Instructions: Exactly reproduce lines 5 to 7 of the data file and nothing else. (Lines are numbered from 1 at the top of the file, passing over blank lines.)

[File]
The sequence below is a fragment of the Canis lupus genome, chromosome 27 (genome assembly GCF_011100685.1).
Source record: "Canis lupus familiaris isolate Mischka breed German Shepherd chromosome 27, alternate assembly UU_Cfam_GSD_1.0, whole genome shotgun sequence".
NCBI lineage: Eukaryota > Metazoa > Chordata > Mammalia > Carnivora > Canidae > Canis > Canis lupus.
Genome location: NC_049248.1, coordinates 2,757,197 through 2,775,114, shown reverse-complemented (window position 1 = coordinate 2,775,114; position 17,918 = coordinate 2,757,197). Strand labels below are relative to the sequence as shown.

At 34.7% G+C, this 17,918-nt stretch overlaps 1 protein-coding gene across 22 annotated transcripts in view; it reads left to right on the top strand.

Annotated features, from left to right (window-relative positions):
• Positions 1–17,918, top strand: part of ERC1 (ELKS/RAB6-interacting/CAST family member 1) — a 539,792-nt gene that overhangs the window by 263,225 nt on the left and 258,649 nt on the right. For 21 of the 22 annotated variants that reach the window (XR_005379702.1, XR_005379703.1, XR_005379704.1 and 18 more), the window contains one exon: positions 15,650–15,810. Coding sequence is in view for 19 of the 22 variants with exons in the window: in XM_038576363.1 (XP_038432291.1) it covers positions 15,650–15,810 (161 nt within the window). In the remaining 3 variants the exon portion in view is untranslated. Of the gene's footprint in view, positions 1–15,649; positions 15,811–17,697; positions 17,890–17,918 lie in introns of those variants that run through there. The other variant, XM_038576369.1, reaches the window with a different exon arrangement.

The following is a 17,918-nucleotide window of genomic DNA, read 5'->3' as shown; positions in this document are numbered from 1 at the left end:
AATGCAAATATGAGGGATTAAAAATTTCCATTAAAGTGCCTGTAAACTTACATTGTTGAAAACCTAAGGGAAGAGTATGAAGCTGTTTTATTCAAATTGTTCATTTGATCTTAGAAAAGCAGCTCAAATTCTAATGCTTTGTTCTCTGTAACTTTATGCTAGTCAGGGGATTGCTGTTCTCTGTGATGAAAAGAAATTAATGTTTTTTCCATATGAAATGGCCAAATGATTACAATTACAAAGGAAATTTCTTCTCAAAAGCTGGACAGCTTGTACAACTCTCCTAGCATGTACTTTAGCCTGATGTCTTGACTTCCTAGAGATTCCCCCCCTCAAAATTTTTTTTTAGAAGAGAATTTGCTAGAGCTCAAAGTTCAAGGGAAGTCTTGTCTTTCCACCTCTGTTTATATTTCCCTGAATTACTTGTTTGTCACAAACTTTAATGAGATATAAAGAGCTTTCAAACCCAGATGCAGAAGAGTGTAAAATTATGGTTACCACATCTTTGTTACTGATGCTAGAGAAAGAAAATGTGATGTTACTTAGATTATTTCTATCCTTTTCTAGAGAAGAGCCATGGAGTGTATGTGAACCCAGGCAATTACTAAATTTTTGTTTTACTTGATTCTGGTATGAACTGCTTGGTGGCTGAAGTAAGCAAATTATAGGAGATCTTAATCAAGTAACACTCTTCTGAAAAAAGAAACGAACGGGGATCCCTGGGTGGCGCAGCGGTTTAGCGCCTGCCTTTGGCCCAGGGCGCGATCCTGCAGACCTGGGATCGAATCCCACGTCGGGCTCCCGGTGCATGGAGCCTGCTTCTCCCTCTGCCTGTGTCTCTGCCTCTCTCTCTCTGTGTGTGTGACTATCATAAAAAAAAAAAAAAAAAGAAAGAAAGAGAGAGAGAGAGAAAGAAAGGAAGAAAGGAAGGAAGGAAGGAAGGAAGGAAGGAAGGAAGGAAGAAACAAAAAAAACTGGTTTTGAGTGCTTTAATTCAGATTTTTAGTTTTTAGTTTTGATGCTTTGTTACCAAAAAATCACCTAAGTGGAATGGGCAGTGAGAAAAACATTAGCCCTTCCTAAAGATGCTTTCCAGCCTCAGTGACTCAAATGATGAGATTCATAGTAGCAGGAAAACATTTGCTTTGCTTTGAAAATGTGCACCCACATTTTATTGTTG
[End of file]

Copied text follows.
At 34.7% G+C, this 17,918-nt stretch overlaps 1 protein-coding gene across 22 annotated transcripts in view; it reads left to right on the top strand.

Annotated features, from left to right (window-relative positions):
• Positions 1–17,918, top strand: part of ERC1 (ELKS/RAB6-interacting/CAST family member 1) — a 539,792-nt gene that overhangs the window by 263,225 nt on the left and 258,649 nt on the right. For 21 of the 22 annotated variants that reach the window (XR_005379702.1, XR_005379703.1, XR_005379704.1 and 18 more), the window contains one exon: positions 15,650–15,810. Coding sequence is in view for 19 of the 22 variants with exons in the window: in XM_038576363.1 (XP_038432291.1) it covers positions 15,650–15,810 (161 nt within the window). In the remaining 3 variants the exon portion in view is untranslated. Of the gene's footprint in view, positions 1–15,649; positions 15,811–17,697; positions 17,890–17,918 lie in introns of those variants that run through there. The other variant, XM_038576369.1, reaches the window with a different exon arrangement.